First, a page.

FASHIONBOSS ENCORE: SUNDAY FASHION RECAP
BUSINESS OF FASHION: Showtime for American Apparel
Dov Charney Is American Apparel’s First Ex-Founder | It is no shocker that American Apparel is gaining plenty of interest these days: including Dov Charney’s termination and the pending takeover offer from Irving Place Capital, which is offering to pay as much as $1.40 per share for the firm, among others. Just as we approach the year-end, they have done it again by adopting a stakeholder rights plan, better known as a poison pill. A poison pill is a strategy used by corporations to discourage hostile takeovers made possible by the target company attempting to make its stock less attractive to potential acquirers; it also plans to prevent any investor from acquiring a controlling stake in the beleaguered company without consent of other shareholders.
…And a Female CEO Takes the Reins | Fraught with scandal over late CEO Dov Charney’s prurient tenure, American Apparel is staging a redemption with positive new leadership: Paula Schneider. Charney’s abrupt dismissal last week from the retailer he founded arrived after extensive allegations and lawsuits of the executive’s sexual misconduct and self-described “dirty guy” tendencies. Compounding the strain on the brand — known for its explicit, objectifying advertising – were declining sales. But incoming CEO Paula Schneider has a track record and public image American Apparel hopes will restore it to consumers’ good graces. Schneider is, according to a report in Forbes, Charney’s “polar opposite” in everything from gender equality to business prowess. American Apparel’s former CEO is better known for mannequins with pubic wigs and a recent lawsuit alleging sexual coercion with a 20-year-old employee. At the same time, Schneider was running Warnaco, the world’s largest swimsuit manufacturer, and was a 2010 winner of the National Organization of Women’s Business Owners Inspiration Award.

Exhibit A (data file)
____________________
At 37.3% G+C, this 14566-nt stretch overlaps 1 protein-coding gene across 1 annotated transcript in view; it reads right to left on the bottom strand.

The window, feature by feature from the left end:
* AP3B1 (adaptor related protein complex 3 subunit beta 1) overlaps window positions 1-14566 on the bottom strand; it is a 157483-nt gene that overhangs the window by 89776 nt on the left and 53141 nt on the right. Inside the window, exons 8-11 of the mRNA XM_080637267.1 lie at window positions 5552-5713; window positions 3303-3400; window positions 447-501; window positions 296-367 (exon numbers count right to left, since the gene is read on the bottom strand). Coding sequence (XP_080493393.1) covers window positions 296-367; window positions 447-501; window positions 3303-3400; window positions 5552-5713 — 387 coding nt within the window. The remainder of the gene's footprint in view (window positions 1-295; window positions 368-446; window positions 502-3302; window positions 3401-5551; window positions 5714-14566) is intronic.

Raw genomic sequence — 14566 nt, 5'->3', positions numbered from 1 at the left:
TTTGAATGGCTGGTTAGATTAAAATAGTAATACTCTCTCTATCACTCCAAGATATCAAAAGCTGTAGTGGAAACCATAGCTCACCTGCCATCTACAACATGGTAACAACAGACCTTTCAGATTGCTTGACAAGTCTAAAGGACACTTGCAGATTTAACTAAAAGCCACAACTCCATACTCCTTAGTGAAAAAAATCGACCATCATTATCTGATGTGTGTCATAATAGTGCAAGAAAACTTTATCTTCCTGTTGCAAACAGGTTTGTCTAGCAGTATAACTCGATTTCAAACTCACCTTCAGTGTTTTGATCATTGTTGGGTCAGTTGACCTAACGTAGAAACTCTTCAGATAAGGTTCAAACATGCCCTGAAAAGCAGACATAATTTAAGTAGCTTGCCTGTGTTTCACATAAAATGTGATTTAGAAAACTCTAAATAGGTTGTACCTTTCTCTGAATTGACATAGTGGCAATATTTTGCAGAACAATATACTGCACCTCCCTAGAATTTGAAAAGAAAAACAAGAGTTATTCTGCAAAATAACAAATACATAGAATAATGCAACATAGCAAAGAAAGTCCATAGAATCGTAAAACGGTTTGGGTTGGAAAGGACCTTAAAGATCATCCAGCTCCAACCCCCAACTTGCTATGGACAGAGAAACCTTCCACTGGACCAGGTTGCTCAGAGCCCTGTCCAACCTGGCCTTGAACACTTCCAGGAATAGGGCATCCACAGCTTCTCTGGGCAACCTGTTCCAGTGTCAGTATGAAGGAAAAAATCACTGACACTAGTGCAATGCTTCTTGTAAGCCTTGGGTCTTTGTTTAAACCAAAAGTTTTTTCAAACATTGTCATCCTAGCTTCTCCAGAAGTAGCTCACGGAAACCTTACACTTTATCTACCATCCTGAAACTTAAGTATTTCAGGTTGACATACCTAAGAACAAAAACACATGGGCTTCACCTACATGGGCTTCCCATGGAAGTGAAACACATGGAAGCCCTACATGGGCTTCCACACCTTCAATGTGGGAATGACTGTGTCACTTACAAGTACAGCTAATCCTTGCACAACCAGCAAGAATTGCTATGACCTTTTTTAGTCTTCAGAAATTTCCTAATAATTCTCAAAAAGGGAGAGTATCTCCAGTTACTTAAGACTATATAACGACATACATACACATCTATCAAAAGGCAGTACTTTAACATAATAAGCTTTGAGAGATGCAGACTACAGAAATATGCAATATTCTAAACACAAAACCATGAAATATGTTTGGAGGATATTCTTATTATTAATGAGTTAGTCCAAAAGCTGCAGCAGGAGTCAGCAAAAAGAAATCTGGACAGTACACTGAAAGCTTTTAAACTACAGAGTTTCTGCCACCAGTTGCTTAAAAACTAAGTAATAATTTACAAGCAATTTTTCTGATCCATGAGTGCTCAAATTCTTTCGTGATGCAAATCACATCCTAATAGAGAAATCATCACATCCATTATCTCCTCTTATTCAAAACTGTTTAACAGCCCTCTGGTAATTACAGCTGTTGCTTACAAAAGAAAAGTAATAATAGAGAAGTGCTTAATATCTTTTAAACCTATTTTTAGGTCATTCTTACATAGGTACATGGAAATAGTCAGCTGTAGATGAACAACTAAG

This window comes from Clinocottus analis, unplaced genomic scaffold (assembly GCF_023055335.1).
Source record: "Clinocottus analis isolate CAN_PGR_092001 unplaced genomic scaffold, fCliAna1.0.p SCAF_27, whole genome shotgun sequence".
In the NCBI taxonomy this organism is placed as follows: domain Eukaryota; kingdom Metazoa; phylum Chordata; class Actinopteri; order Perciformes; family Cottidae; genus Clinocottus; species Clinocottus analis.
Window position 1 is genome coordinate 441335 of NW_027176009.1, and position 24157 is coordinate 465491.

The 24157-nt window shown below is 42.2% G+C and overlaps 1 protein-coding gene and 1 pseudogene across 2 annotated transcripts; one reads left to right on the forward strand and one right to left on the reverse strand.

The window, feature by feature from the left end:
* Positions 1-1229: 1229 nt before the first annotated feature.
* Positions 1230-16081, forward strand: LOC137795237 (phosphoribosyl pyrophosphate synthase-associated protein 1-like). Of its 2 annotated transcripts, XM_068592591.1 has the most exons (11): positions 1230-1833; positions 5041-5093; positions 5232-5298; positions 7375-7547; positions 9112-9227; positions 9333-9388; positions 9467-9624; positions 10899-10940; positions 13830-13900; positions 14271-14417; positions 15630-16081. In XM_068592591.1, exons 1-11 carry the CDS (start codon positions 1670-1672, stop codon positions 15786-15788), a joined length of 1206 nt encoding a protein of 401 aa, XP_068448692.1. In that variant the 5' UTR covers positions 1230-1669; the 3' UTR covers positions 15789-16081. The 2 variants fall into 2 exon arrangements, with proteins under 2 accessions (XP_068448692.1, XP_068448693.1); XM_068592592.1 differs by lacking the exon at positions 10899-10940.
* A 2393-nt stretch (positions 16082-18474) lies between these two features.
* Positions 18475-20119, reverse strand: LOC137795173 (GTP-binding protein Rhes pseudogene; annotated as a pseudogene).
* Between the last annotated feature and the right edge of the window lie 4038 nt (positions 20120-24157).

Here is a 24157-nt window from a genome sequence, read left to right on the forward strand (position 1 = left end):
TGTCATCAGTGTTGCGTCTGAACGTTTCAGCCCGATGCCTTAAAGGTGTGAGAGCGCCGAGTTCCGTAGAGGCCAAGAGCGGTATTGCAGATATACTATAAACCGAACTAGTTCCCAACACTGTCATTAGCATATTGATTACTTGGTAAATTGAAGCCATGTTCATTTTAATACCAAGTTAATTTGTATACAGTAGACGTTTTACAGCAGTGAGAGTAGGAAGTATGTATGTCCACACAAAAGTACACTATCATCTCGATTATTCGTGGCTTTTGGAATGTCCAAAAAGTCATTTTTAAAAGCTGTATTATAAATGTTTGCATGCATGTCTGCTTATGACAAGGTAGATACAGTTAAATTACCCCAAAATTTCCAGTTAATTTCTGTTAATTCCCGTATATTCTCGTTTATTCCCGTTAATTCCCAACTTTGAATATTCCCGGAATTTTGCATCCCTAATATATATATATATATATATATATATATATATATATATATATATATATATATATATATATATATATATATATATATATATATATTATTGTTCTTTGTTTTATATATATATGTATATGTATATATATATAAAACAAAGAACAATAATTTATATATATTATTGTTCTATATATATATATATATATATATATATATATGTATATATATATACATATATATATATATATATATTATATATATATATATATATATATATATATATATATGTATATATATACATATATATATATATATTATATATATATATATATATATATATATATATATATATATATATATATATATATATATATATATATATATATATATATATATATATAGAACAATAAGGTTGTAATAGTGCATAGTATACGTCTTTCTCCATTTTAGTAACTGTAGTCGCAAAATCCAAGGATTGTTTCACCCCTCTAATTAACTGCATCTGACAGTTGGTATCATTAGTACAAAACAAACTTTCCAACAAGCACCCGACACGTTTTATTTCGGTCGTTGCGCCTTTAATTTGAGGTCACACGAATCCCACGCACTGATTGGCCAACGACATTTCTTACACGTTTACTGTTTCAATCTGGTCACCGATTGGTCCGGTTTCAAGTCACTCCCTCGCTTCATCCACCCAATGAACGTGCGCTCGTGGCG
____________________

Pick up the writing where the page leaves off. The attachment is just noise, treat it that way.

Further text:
FASHION LAW: In Denmark, Pandora’s Box in Court
Jewelry Company Pandora Plays It Cool in Lawsuit | Earlier this month, Danish jewelry company Pandora (most famously known for their charm bracelets) was found guilty by the district court in Glostrup, Demark of breaching a section in the Securities Trading Act back in 2011. The decree refers back to a profit warning issued by the company in August 2011 that downgraded its 2011 sales projections and caused shares to dive 65.4% in one day–a significant percentage for one single trading day. Shortly after the decision, a press released was issued and noted that “The decision has now been reviewed by Pandora, and the company has decided to appeal the verdict to the Eastern High Court.” The company has remained positive on its outlook for 2015 stating that the appeal would have no impact on its business.
FASHION & STYLE: Vivienne Westwood Is on the Red Carpet
Designing Carrie Bradshaw’s wedding dress may have been Vivienne Westwood’s first “Sex and the City” appearance, but it was not her first time in Hollywood. Actresses the likes of Anne Hathaway and Kirsten Dunst have both donned her gowns at premieres and awards ceremonies, and now Westwood hopes to capitalize on that big-screen cred with a collection inspired by the red carpet. The collection, called the Gold Label red carpet capsule collection, was just previewed to press and stylists by Westwood’s husband Andreas Kronthaler in Los Angeles, according to WWD. Westwood took inspiration from the “elaborate, feminine and flowing silhouettes” of legendary British designer Charles Frederick Worth, arguably the first modern couturier, favored by late 19th century aristocracy and New York socialites. The looks are imbued with Westwood’s signature spontaneous use of color and form, while maintaining flattering and camera-friendly lines. The red carpet collection will launch in boutiques come January, coinciding with the spring Gold Label collection.by